An interesting container plant, that can be grown as a woody climber or planted and pruned up to remain a small tree or large shrub. It requires well-composted soil, moderate watering and plant in a semi-shade to shady position.    Please note that if it is not pruned it can become a huge robust climber that can reach 10m if supported.

Senecio rhomboideus - Fleshy-leaved Daisy 
Extremely hardy, deciduous, succulent shrublet with large, toothed, pale green, fleshy, diamond-shaped leaves.  It bears sprays of yellow flowers on long stalks throughout summer.  The flowers attract a whole host of tiny insects to the garden which are a great food source for the birds.  It has an elongated tuber which can be exposed to make an interesting and beautiful container plant.  Useful and interesting plant in rockeries or in a mixed succulent bed.  Plant in full sun in well-drained soil. Size: Up to 30cm

GARDENING TIP OF THE MONTH – Retaining soil moisture

I thought seeing as though it is so dry, we should look at retaining soil moisture.  Water is an essential component of healthy soil, for both plants as well as soil micro-organisms.

They use water from the soil in the process of making their own food (photosynthesis) and are only able to take up nutrients from the soil when they are dissolved in the water droplets around the roots.  Micro-organisms in the soil are also dependent on at least some soil moisture to carry out their activities. A healthy soil micro-life means healthier plants.

As gardeners, it can be a challenge to keep the soil moist enough for a healthy garden when it is as hot and dry as it is here, at the moment. 

Here are some top tips that we employ in an eco-garden that will go a long way to retaining as much precious moisture in the soil as possible.

  • Include a good amount of organic matter (compost) in your soil. This will absorb and retain moisture as well as creating airspaces in the soil, equally important for healthy soil.
  • Cover bare soil with mulch. This has a two-fold benefit: firstly, it traps moisture in the soil and secondly, it helps to regulate the temperature of the soil, acting like an insulating blanket against extreme hot or cold.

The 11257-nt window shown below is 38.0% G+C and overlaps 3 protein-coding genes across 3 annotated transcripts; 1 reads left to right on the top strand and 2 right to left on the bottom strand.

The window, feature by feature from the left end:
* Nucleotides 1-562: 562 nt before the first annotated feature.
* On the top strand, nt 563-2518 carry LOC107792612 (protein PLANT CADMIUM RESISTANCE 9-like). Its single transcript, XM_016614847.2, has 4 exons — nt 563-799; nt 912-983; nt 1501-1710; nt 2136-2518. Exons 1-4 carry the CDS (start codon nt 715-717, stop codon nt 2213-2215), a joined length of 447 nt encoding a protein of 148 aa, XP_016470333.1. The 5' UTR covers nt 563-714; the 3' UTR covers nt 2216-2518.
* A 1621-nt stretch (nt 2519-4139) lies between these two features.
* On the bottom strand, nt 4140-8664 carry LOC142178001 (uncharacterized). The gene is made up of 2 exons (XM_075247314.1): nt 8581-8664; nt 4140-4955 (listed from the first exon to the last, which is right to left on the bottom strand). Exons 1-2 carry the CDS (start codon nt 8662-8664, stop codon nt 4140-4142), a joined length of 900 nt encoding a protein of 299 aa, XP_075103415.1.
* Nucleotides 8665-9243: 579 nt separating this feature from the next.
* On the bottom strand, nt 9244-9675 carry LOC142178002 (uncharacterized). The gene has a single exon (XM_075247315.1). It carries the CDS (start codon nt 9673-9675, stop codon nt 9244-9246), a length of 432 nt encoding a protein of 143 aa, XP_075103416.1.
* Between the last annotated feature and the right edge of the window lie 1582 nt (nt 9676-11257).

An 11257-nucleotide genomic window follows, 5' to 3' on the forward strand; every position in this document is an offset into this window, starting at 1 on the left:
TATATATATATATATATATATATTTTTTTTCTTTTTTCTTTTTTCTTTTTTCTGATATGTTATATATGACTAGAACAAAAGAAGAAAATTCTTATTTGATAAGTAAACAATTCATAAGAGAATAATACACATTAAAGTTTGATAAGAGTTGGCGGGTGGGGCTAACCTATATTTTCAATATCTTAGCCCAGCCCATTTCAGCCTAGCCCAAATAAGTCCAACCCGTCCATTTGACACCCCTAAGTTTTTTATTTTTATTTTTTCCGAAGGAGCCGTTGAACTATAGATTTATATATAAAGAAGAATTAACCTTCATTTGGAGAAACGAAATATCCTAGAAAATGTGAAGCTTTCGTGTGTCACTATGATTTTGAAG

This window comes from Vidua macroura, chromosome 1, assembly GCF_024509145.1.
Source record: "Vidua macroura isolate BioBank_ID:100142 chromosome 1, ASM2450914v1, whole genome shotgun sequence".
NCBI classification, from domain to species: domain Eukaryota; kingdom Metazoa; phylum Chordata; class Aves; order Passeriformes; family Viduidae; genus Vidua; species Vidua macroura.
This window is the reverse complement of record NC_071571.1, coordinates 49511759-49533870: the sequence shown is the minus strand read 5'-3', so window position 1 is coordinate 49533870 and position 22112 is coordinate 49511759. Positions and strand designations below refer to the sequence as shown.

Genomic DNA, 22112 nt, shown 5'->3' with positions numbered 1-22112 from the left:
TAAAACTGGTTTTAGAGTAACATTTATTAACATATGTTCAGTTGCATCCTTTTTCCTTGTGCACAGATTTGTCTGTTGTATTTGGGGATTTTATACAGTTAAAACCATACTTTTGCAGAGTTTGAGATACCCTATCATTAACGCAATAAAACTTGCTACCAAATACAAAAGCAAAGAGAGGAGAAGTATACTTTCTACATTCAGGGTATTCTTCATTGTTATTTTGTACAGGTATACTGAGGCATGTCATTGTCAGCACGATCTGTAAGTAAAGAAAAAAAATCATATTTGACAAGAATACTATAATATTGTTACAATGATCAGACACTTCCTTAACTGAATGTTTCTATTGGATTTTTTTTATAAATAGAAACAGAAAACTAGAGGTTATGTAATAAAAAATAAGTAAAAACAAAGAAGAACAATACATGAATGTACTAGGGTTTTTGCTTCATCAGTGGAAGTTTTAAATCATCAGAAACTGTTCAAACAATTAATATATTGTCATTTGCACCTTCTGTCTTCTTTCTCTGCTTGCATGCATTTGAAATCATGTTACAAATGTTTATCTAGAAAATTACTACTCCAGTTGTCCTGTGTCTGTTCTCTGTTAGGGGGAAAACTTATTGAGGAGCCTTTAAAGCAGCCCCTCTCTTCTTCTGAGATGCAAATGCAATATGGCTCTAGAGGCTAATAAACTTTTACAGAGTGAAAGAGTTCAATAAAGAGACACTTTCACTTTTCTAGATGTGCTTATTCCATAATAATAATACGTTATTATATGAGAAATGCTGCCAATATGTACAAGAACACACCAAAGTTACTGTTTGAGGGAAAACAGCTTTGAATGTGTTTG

• Create opportunities for maximum absorption of water into the soil. This can be done through three ways:
  • Slow water down so that it has less chance of eroding soil out of the garden. Create uneven surfaces – bumps, furrows and plant cover at different heights all go a long way to prevent water from rushing out of our gardens and down the nearest storm water drain. The longer water is around, the more chance it has of being soaked up.
  • Spreading water out reduces its capacity to wash our gardens away, and means that it can be absorbed over a greater surface area. If you have a slopes in your garden, create flat “layers” or steps so that the water can spread out. Create spaces where water can pool to be absorbed by the soil before it runs away from where it has fallen. Creating the slightest depressions in a lawn or in flower beds will allow this to happen. Water gushing out of downpipes off of a roof can fall onto a bed of rocks that has a geotextile under it, and this will not only reduce erosion, but will allow a wide area over which water can be absorbed into the soil.
  • Let water soak into the soil. This can be a challenge in paved areas, so consider placing drainage spaces, such as loose pebbles in selected areas instead of solid pavers, grates over soil that has a piece of geotextile under the grate and garden beds positioned to take up as much of the water run-off from paving as possible. Create areas where water can pool and soak into the soil long after the rain has stopped, or watering time is over.